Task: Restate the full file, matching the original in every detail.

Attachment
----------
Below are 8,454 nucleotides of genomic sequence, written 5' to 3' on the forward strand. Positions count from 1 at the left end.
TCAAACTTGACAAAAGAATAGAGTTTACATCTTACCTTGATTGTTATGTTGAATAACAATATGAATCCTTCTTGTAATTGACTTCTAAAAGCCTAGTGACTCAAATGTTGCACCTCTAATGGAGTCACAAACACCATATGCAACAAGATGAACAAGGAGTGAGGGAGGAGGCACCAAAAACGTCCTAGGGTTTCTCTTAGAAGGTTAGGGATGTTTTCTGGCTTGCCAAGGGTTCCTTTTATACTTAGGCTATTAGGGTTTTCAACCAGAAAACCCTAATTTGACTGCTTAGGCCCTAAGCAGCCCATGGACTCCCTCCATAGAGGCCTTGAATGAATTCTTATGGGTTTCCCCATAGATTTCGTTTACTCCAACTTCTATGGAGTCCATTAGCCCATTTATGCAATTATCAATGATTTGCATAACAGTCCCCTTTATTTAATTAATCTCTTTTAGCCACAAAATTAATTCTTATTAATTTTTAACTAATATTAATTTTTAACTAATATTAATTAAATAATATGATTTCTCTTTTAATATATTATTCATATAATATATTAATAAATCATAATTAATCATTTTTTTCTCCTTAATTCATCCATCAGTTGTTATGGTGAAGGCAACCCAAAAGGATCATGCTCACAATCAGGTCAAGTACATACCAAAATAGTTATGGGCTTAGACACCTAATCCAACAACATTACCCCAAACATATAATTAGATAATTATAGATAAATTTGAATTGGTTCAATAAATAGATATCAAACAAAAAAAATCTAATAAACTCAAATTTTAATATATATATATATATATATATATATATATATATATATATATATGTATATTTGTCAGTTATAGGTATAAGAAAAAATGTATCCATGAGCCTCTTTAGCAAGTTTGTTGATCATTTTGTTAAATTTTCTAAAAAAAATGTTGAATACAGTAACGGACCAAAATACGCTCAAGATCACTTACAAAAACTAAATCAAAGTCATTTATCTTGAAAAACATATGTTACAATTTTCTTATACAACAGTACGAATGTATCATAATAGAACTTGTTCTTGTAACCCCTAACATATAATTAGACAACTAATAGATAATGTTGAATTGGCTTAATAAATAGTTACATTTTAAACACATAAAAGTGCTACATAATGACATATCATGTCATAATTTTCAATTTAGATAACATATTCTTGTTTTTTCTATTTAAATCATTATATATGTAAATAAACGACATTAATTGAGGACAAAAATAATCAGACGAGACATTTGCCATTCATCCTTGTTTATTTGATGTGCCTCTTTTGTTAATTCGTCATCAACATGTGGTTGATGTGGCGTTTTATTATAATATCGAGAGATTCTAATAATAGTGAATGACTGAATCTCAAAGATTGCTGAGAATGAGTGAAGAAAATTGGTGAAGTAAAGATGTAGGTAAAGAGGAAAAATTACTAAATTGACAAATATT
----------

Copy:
Below are 8,454 nucleotides of genomic sequence, written 5' to 3' on the forward strand. Positions count from 1 at the left end.
TCAAACTTGACAAAAGAATAGAGTTTACATCTTACCTTGATTGTTATGTTGAATAACAATATGAATCCTTCTTGTAATTGACTTCTAAAAGCCTAGTGACTCAAATGTTGCACCTCTAATGGAGTCACAAACACCATATGCAACAAGATGAACAAGGAGTGAGGGAGGAGGCACCAAAAACGTCCTAGGGTTTCTCTTAGAAGGTTAGGGATGTTTTCTGGCTTGCCAAGGGTTCCTTTTATACTTAGGCTATTAGGGTTTTCAACCAGAAAACCCTAATTTGACTGCTTAGGCCCTAAGCAGCCCATGGACTCCCTCCATAGAGGCCTTGAATGAATTCTTATGGGTTTCCCCATAGATTTCGTTTACTCCAACTTCTATGGAGTCCATTAGCCCATTTATGCAATTATCAATGATTTGCATAACAGTCCCCTTTATTTAATTAATCTCTTTTAGCCACAAAATTAATTCTTATTAATTTTTAACTAATATTAATTTTTAACTAATATTAATTAAATAATATGATTTCTCTTTTAATATATTATTCATATAATATATTAATAAATCATAATTAATCATTTTTTTCTCCTTAATTCATCCATCAGTTGTTATGGTGAAGGCAACCCAAAAGGATCATGCTCACAATCAGGTCAAGTACATACCAAAATAGTTATGGGCTTAGACACCTAATCCAACAACATTACCCCAAACATATAATTAGATAATTATAGATAAATTTGAATTGGTTCAATAAATAGATATCAAACAAAAAAAATCTAATAAACTCAAATTTTAATATATATATATATATATATATATATATATATATATATATATATGTATATTTGTCAGTTATAGGTATAAGAAAAAATGTATCCATGAGCCTCTTTAGCAAGTTTGTTGATCATTTTGTTAAATTTTCTAAAAAAAATGTTGAATACAGTAACGGACCAAAATACGCTCAAGATCACTTACAAAAACTAAATCAAAGTCATTTATCTTGAAAAACATATGTTACAATTTTCTTATACAACAGTACGAATGTATCATAATAGAACTTGTTCTTGTAACCCCTAACATATAATTAGACAACTAATAGATAATGTTGAATTGGCTTAATAAATAGTTACATTTTAAACACATAAAAGTGCTACATAATGACATATCATGTCATAATTTTCAATTTAGATAACATATTCTTGTTTTTTCTATTTAAATCATTATATATGTAAATAAACGACATTAATTGAGGACAAAAATAATCAGACGAGACATTTGCCATTCATCCTTGTTTATTTGATGTGCCTCTTTTGTTAATTCGTCATCAACATGTGGTTGATGTGGCGTTTTATTATAATATCGAGAGATTCTAATAATAGTGAATGACTGAATCTCAAAGATTGCTGAGAATGAGTGAAGAAAATTGGTGAAGTAAAGATGTAGGTAAAGAGGAAAAATTACTAAATTGACAAATATT